But our understanding is improving fast, thanks to spectacular technological advances. We have new X-ray pictures that are far more sophisticated than those that revealed the structure of DNA. This work earned him the Nobel Prize in chemistry. In addition, very powerful microscopes and other tools that allow us to watch one molecule at a time provide a new look at RNA polymerase while it's at work reading DNA and producing RNA. Block and his team performed this work by designing a specialized microscope sensitive enough to watch the real-time motion of a single polymerase traveling down a gene on one chromosome.
The researchers discovered that molecules of RNA polymerase behave like battery-powered spiders as they crawl along the DNA ladder, adding nucleotides one at a time to the growing RNA strand. The enzyme works much like a motor, Block believes, powered by energy released during the chemical synthesis of RNA.
Several types of RNA play key roles in making a protein. Ribosomal RNA forms about 60 percent of the ribosomes. Lastly, transfer RNA carries amino acids to the ribosomes. As you can see, all three types of cellular RNAs come together to produce new proteins. But the journey from gene to protein isn't quite as simple as we've just made it out to be. After transcription, several things need to happen to mRNA before a protein can be made. For example, the genetic material of humans and other eukaryotes organisms that have a nucleus includes a lot of DNA that doesn't encode proteins.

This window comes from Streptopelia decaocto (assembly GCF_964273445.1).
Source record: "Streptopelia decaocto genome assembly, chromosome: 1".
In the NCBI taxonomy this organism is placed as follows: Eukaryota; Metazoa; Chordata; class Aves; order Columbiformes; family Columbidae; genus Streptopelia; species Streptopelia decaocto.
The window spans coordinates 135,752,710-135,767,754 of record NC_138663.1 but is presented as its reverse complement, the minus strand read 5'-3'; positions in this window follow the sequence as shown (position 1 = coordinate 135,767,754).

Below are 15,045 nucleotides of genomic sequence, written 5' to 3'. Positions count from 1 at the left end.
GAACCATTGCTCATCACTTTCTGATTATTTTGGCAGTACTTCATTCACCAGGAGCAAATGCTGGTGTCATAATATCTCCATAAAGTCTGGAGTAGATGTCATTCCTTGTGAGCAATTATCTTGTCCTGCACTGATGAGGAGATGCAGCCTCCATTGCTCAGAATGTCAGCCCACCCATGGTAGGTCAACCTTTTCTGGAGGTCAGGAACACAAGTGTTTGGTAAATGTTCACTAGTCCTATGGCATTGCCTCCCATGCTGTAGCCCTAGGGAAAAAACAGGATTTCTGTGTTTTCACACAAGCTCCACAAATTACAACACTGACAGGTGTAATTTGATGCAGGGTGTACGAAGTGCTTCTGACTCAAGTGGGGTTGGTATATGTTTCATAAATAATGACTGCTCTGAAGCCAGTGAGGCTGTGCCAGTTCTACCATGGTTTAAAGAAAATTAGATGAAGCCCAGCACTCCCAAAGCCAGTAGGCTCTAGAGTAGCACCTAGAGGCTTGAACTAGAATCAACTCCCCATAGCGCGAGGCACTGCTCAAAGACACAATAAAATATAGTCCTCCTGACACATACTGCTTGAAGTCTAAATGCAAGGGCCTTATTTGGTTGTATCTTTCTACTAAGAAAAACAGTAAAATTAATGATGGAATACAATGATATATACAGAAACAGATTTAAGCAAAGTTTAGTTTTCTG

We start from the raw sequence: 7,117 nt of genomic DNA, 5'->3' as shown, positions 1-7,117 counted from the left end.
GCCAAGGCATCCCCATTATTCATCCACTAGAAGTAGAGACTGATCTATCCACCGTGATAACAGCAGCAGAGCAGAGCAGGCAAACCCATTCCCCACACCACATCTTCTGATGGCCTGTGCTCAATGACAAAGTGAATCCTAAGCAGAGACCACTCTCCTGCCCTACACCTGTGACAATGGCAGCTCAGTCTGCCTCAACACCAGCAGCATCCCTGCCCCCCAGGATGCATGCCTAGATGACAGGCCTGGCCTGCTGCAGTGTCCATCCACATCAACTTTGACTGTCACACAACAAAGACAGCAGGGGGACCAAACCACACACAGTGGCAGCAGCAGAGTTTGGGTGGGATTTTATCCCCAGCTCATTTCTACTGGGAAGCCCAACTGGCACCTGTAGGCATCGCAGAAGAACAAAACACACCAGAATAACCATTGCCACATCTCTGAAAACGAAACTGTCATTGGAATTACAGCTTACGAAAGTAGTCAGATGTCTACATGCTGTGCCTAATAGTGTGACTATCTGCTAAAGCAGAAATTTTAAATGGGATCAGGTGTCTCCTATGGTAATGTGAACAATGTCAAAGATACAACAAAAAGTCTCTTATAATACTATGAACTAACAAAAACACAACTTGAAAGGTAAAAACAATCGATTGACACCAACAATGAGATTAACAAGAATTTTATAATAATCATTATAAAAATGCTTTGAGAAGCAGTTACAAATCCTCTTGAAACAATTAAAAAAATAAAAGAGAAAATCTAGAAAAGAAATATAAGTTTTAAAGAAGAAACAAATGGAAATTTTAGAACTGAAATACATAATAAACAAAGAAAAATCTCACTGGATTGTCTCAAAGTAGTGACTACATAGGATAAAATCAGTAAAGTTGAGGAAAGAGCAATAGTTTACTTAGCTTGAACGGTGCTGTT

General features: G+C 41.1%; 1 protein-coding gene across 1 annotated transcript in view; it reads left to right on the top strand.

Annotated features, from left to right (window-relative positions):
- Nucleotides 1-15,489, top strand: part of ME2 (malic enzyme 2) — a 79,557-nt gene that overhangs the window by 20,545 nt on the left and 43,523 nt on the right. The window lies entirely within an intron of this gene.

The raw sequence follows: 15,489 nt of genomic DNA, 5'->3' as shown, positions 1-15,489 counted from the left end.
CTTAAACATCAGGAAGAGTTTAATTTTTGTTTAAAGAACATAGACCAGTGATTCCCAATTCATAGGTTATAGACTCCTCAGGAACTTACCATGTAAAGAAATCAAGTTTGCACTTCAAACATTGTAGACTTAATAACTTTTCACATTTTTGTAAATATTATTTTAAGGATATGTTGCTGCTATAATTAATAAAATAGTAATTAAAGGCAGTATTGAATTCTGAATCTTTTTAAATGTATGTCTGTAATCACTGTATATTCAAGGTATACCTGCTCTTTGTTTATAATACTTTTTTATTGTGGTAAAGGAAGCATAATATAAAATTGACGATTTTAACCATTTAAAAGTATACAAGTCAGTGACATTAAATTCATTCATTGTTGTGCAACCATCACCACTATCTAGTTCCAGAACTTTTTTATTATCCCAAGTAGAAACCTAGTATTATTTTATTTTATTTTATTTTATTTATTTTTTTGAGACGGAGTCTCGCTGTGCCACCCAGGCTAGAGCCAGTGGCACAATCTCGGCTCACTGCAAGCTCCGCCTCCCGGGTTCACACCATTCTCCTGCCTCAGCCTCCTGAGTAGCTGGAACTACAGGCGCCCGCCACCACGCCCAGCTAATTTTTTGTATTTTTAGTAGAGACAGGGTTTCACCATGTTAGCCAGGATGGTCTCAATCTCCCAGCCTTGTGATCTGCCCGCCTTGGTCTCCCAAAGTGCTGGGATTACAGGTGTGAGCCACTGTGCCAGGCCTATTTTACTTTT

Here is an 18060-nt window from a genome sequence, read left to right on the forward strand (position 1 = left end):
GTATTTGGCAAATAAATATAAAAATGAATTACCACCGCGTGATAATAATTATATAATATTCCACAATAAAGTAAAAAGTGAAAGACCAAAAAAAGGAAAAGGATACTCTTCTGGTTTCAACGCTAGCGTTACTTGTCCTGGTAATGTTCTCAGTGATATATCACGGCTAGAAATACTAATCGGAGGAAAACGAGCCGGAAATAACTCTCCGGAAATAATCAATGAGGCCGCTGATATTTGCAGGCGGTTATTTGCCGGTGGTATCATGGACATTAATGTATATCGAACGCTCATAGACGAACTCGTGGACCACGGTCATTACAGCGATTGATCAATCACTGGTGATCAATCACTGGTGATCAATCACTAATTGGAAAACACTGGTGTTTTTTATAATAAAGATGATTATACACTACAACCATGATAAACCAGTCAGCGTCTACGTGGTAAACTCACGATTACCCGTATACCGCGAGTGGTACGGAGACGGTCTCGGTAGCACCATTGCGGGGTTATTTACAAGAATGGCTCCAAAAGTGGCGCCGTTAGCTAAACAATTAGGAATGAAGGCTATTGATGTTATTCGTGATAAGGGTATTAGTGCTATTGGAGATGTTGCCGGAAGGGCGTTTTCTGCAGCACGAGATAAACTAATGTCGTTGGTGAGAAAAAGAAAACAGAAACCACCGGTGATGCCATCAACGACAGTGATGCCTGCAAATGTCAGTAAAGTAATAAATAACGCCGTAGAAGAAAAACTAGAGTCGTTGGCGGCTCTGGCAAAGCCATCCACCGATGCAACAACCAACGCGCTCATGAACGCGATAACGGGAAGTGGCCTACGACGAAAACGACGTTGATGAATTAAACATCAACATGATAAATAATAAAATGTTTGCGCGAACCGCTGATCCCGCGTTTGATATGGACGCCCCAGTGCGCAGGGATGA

Some of this DNA is stuck right in the middle of genes. To distinguish the two types of DNA, scientists call the coding sequences of genes exons and the pieces in between introns for intervening sequences. To get an mRNA molecule that yields a working protein, the cell needs to trim out the intron sections and then stitch only the exon pieces together see drawing. This process is called RNA splicing.
Splicing has to be extremely accurate. An error in the splicing process, even one that results in the deletion of just one nucleotide in an exon or the addition of just one nucleotide in an intron, will throw the whole sequence out of alignment. The result is usually an abnormal protein—or no protein at all. One form of Alzheimer's disease, for example, is caused by this kind of splicing error.